The buttery, melt-in-your-mouth lusciousness of Wagyu is renowned the world over. Mayura Station, a boutique beef producer in South Australia, ups the bar with the addition of chocolate-fed cattle. First established as pastoral land in 1845, Mayura Station, named after the native name for the fern, sits on some of the most fertile soil in Australia. A pioneering producer of 100% full-blood Wagyu cattle in Australia, the ranch imported their first cattle from Japan in 1997.

The idea of a chocolate diet for cows came about when Managing Partner Scott De Bruin consulted Japanese nutritional experts on the ideal feed for his herd. One key ingredient for the feed, a by-product of corn, was difficult to source in South Australia. However, its nutritional profile was similar to chocolate – instigating the idea of using chocolate within the feed. As De Bruin put it, “While Mayura Station was a pioneer in full-blood Wagyu production, I knew I wanted to do something different to further distinguish our brand from other luxury cattle farms in the world.”

The special feed combination of hay, corn, oats, wheat and bran mixed with milk chocolate, gummy bears, strawberries, cream-flavoured gummy snakes and M&M’s is given to the cows a few months before their full maturation. The farm goes through 10 tonnes of chocolate daily!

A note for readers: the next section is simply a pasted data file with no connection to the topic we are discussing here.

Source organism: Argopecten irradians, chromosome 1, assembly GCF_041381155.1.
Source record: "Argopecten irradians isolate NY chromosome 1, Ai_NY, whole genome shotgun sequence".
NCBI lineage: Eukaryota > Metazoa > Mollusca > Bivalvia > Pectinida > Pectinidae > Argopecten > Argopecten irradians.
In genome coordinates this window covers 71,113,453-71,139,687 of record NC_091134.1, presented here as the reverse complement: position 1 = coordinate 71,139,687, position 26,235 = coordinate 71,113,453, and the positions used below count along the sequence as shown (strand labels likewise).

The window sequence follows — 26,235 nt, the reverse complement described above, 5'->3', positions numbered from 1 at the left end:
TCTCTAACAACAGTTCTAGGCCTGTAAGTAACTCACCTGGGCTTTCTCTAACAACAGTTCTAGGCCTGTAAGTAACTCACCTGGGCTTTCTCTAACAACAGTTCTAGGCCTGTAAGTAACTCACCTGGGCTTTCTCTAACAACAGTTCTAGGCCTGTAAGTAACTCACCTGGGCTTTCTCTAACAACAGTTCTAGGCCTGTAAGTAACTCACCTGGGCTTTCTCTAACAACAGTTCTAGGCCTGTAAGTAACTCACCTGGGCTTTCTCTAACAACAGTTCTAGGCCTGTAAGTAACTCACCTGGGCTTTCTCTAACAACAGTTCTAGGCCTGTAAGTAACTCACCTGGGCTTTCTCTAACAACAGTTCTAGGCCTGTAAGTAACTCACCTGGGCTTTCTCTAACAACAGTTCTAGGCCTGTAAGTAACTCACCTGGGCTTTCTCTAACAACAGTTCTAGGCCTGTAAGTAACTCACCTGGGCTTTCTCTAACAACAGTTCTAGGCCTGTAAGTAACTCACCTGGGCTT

Chocolate-Fed Wagyu at InterContinental Hong Kong’s THE STEAK HOUSE

Besides a chocolate-filled diet, the cows also luxuriate in “Moo Cow Motel”, a large, semi-covered enclosure lined with comfy hay where they can seek shelter at their own will. The result is happy, stress-free cattle, and this also carries into the flavour of the beef, which has a unique sweetness and a buttery, nutty undertone. Over 70% of the award-winning beef is exported to top restaurants in Asia, including to THE STEAK HOUSE winebar + grill at InterContinental Hong Kong.

Chocolate-Fed Wagyu at InterContinental Hong Kong’s THE STEAK HOUSE

From 4 March–30 April 2019, curious diners can get a taste of this unique Mayura Wagyu at THE STEAK HOUSE, prepared expertly by Chef Chiu Ming Chan over the restaurant’s charcoal grill.

Prices range from $1,380 (8-oz tenderloin) to $1,750 (12-oz strip loin), so it’s definitely a splurge. Pair this with Australian Coffin Bay oysters ($328 for 6), sautéed garlic broccolini ($138), Kipfler potatoes ($98) and red berry pavlova ($138) for the ultimate Australian feast.

Lower Level, InterContinental Hong Kong, 18 Salisbury Road, TST, 2313 2323, click here to book online

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This write-up is based on a complimentary media tasting provided in exchange for an honest review and no monetary compensation. The opinions expressed here represent the author’s.

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Editor-at-Large, Jetsetter Food Nomad

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